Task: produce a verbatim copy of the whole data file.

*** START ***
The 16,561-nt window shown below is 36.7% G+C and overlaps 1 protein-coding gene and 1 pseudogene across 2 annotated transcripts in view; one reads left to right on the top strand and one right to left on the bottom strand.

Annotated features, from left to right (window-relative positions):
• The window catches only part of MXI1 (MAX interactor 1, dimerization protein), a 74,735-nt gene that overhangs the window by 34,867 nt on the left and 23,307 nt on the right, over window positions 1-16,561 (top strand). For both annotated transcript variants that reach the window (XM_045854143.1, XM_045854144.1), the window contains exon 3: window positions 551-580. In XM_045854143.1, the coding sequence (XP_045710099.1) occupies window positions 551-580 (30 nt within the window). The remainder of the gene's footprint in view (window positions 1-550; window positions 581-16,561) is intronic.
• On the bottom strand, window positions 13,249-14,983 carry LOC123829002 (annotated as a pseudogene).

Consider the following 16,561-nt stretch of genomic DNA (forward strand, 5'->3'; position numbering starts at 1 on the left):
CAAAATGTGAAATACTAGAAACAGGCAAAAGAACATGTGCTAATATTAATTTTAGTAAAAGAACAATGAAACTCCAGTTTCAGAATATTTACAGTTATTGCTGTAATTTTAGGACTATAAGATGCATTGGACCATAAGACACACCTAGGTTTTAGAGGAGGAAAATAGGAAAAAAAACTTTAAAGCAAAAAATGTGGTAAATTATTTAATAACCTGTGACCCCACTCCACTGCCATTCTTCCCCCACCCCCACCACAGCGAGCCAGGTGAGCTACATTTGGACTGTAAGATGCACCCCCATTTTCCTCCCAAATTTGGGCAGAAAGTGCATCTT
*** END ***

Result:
The 16,561-nt window shown below is 36.7% G+C and overlaps 1 protein-coding gene and 1 pseudogene across 2 annotated transcripts in view; one reads left to right on the top strand and one right to left on the bottom strand.

Annotated features, from left to right (window-relative positions):
• The window catches only part of MXI1 (MAX interactor 1, dimerization protein), a 74,735-nt gene that overhangs the window by 34,867 nt on the left and 23,307 nt on the right, over window positions 1-16,561 (top strand). For both annotated transcript variants that reach the window (XM_045854143.1, XM_045854144.1), the window contains exon 3: window positions 551-580. In XM_045854143.1, the coding sequence (XP_045710099.1) occupies window positions 551-580 (30 nt within the window). The remainder of the gene's footprint in view (window positions 1-550; window positions 581-16,561) is intronic.
• On the bottom strand, window positions 13,249-14,983 carry LOC123829002 (annotated as a pseudogene).

Consider the following 16,561-nt stretch of genomic DNA (forward strand, 5'->3'; position numbering starts at 1 on the left):
CAAAATGTGAAATACTAGAAACAGGCAAAAGAACATGTGCTAATATTAATTTTAGTAAAAGAACAATGAAACTCCAGTTTCAGAATATTTACAGTTATTGCTGTAATTTTAGGACTATAAGATGCATTGGACCATAAGACACACCTAGGTTTTAGAGGAGGAAAATAGGAAAAAAAACTTTAAAGCAAAAAATGTGGTAAATTATTTAATAACCTGTGACCCCACTCCACTGCCATTCTTCCCCCACCCCCACCACAGCGAGCCAGGTGAGCTACATTTGGACTGTAAGATGCACCCCCATTTTCCTCCCAAATTTGGGCAGAAAGTGCATCTT